Where Are You At With E-books?

On Friday Camy asked where we’re at with e-books. I’d like to keep the convo going.

Love ‘em? Hate ‘em? Somewhere in-between?

I’m a tweener. Here’s why:

I flew to Nashville at the end of February and I smiled at the thought of having all the books I needed to read on my iPhone. No heavy books to lug around in my briefcase. Hundreds to choose from. Simple to use.

But I did stick one book in my suitcase.

A 1992 copy of The Paradise War by Stephen Lawhead.

I started reading Lawhead in the early 80s and he quickly became a hero. I devoured every book he wrote and his writing was one reason I dreamed of being an author.

In Nashville Stephen I were at a conference together and he signed my book.

That novel will go on my shelf. I’ll glance at it from time to time. It will be a reminder of the time I spent with Stephen and his beautiful wife Alice.

Yes, huge advantages to e-books, I’m a fan. But you’ll never convince me they’ll completely replace books I can touch and hold and get heroes to sign.

E-books just ain’t gonna be able to do that for me.

How ‘bout you? Are there certain books you have to have in paper form? That you have to be able to look at? Which books are they and why?

Inquiring Jim’s want to know.

About James L. Rubart

Husband, Dad, Author, Speaker
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12 Responses to Where Are You At With E-books?

  1. I’m a tweener too. I buy all of my most favorite books in paperback form even if I already have them on my Kindle. Have to have a copy to share and feel and smell. 🙂 Yes, I’m a little obsessed…


  2. Martha A. says:

    I have to have real books. An eBook is a good short term substitute, and great for travelings, but I don’t feel like I am really reading sometimes if I just read an eBook. If I really like the books when I read it as a eBook, I buy it in the real form!


  3. twinkletoes says:

    I’m in between. I love my Kindle. I love that I have gotten nearly 300 books for free for my Kindle that are mine forever, and can get more every day. I love that I can take my Kindle anywhere anytime and read whenever I want. No more lugging a 20 pound bag with me stuffed with books in case I run out of reading material.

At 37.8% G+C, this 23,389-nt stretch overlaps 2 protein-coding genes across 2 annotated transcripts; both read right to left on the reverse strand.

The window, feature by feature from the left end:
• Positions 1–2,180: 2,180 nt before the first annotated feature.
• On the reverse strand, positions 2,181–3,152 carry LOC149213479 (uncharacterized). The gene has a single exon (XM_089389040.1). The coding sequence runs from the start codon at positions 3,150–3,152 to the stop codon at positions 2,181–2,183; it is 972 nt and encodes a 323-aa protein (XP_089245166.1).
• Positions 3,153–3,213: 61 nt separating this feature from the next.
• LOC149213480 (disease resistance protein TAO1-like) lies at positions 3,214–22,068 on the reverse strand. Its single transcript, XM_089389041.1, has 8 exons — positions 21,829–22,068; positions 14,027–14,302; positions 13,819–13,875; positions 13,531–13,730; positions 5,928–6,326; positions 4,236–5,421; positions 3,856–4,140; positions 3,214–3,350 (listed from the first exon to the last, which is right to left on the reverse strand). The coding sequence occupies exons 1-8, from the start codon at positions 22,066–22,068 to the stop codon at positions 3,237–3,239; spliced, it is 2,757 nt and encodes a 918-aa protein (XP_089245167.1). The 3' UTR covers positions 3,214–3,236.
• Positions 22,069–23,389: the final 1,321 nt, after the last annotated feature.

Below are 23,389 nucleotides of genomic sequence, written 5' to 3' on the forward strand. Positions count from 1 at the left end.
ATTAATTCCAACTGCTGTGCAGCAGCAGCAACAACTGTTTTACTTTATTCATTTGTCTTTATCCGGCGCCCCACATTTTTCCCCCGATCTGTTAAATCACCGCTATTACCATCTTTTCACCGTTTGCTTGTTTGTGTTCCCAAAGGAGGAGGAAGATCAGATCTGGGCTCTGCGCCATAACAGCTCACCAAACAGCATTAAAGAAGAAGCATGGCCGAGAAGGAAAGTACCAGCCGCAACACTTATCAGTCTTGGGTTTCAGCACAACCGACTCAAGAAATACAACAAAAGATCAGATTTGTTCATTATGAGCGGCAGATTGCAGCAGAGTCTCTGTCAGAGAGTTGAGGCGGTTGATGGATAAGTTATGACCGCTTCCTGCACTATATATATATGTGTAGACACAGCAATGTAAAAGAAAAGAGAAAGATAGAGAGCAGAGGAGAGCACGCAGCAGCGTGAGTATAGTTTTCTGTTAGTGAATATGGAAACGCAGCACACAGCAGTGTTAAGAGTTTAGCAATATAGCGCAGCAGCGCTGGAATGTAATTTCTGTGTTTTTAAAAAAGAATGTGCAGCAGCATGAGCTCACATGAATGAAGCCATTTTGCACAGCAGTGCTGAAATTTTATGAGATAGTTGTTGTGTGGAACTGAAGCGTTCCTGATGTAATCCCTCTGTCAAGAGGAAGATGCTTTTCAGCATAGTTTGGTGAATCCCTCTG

Except for one thing: I’m in seminary. Which means research papers – lots of them – and as far as I know, no one has quite figured out how to properly cite e-books in Turabian. So in that respect, I still love real books. I love going to my study and looking at the library of books we own. I love scouring the titles for just the right book to read, or to add to my paper. Researching is so much easier when I can grab a reference book and quickly look for what I need instead of scrolling through endless pages on my kindle or online.

    I also love having my favorite books on hand, to re-read my favorite parts, to feel the paper and smell the book as I’m reading. It adds to the experience. It is friendlier almost, I think. The Kindle is great, but sometimes it feel so sterile.

    So a tweener I shall be.


  4. I am definitely all for ebooks. I just don’t have the shelf space even for the special ones. The times I want an author’s autograph, I’ll usually have them autograph a bookmark instead, because the bookmark has their book cover on it and I can stick bookmarks in a photo album or binder or even frame them if I want.

    I really wish author trading cards would come out. Some romance authors had them circulating but I don’t think they’ve really caught on yet. You have a different trading card (actually I just did it on a business card through Vistaprint) for each book so people can collect the different cards for different books. You can autograph each card. And while the front has the cover of the book, the backside can have something fun about the book that you can’t find anywhere else, like a short blurb about a character. Heck, you can have several cards per book, with different characters on the backside.

    What do you say? Let’s start a trend!


  5. ccgevry says:

    Unless I am sure I want to own the book, I request e-copies for review. I simply don’t have the space. We have more full bookshelves than we have family members right now, and my office floor and cabinet is filled with paperbacks and hardcovers I haven’t read yet.

    That said, I definitely have collections. The Left Behind series, writing craft books, my Civil War collection, and my collections by Laura Ingalls Wilder, Lucy Maud Montgomery, and Louisa May Alcott. Some of these I’ve had since childhood, and I will not part with them.


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